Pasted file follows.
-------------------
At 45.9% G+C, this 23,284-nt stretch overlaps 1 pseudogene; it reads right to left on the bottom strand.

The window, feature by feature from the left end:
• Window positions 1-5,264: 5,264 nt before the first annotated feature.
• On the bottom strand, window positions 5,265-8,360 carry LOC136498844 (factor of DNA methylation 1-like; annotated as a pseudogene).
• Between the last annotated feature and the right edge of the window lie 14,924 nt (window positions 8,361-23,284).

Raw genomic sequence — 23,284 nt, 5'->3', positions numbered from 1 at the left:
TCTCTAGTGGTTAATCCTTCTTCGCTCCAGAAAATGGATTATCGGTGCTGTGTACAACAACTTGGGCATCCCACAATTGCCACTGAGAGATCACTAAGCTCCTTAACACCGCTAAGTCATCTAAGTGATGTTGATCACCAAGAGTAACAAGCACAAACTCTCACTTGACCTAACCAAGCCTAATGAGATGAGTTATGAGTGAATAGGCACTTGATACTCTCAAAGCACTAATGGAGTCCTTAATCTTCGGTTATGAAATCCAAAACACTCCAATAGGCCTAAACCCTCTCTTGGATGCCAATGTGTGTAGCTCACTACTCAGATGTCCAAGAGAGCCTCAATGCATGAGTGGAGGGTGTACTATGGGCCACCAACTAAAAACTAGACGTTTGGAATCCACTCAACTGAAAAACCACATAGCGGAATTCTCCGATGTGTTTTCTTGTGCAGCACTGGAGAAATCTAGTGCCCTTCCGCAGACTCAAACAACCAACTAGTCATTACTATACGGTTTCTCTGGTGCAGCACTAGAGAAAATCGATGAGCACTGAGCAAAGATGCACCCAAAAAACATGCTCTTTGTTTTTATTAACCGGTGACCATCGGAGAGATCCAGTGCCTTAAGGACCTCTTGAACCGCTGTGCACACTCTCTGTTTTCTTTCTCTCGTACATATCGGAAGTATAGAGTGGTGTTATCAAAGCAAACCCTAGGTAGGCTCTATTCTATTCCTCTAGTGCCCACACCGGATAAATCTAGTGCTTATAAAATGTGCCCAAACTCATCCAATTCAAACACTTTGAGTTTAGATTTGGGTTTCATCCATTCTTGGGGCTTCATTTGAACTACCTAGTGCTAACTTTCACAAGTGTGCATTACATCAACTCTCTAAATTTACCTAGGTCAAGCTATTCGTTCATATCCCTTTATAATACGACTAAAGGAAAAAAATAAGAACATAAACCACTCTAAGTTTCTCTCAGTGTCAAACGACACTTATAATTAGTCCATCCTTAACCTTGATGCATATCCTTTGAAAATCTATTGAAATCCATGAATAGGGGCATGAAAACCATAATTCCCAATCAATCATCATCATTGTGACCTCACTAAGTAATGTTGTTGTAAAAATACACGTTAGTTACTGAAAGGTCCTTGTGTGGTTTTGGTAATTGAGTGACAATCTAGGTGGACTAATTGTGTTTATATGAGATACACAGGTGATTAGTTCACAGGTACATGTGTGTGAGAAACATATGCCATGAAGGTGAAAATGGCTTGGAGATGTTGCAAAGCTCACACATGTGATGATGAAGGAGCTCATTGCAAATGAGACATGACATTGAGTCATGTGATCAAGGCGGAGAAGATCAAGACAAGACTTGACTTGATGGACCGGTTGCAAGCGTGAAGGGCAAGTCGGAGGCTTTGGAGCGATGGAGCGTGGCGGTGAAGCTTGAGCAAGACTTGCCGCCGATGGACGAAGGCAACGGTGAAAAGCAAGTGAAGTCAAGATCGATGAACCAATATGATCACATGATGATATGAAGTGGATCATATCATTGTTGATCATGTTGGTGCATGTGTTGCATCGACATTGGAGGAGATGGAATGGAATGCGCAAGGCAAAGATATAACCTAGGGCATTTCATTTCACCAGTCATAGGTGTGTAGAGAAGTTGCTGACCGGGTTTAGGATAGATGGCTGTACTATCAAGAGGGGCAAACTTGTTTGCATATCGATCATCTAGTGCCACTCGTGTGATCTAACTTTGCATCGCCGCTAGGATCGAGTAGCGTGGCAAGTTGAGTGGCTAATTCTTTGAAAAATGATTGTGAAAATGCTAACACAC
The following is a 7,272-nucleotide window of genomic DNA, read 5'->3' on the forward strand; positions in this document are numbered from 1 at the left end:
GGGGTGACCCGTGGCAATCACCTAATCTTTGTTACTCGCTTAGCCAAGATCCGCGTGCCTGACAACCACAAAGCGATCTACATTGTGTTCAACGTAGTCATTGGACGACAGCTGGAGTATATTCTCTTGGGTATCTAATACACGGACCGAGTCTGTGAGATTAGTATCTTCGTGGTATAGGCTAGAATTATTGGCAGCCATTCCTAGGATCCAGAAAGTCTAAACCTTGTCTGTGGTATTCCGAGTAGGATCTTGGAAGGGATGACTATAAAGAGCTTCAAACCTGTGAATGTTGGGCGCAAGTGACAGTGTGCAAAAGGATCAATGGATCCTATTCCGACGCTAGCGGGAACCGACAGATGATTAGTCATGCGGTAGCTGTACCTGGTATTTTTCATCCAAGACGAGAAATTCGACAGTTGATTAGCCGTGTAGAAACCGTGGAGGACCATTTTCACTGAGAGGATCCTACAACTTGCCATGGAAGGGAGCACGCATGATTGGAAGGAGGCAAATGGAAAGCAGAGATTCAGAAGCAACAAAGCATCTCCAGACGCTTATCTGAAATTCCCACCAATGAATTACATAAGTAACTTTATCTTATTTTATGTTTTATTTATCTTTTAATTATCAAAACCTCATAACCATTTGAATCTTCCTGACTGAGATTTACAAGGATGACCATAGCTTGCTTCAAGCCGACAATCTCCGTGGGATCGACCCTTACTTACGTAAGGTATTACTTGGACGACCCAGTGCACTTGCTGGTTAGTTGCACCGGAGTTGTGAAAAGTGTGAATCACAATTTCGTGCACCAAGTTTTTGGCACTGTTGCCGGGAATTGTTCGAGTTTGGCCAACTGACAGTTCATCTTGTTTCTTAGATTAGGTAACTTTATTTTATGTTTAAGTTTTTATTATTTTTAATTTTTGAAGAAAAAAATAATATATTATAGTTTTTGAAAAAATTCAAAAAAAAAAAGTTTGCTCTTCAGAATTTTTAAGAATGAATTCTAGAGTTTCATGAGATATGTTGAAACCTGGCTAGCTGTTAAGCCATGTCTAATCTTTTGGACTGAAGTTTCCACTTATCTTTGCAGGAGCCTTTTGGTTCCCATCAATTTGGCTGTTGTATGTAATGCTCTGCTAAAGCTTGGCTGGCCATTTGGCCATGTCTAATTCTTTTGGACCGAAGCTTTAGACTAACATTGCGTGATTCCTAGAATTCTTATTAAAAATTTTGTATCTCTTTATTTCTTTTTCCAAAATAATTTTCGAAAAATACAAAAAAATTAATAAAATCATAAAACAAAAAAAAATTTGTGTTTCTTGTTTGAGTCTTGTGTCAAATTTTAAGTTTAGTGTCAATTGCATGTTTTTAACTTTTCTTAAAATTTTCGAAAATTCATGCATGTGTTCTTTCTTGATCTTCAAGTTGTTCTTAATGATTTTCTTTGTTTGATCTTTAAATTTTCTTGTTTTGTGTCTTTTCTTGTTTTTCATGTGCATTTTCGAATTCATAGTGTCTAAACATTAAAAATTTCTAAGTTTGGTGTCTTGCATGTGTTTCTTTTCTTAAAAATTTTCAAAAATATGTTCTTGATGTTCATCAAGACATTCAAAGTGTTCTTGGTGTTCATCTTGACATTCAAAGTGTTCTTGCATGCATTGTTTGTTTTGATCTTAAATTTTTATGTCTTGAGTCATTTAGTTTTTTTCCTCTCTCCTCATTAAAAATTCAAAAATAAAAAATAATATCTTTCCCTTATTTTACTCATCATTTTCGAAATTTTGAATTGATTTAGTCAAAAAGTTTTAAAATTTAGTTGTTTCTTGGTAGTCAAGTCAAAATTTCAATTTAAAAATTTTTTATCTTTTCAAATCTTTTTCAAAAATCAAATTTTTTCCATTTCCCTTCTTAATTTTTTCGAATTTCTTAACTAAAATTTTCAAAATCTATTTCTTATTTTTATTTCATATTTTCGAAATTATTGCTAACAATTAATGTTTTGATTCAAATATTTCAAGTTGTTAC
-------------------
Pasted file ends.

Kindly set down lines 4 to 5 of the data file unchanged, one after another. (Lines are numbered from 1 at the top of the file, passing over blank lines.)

• On the bottom strand, window positions 5,265-8,360 carry LOC136498844 (factor of DNA methylation 1-like; annotated as a pseudogene).
• Between the last annotated feature and the right edge of the window lie 14,924 nt (window positions 8,361-23,284).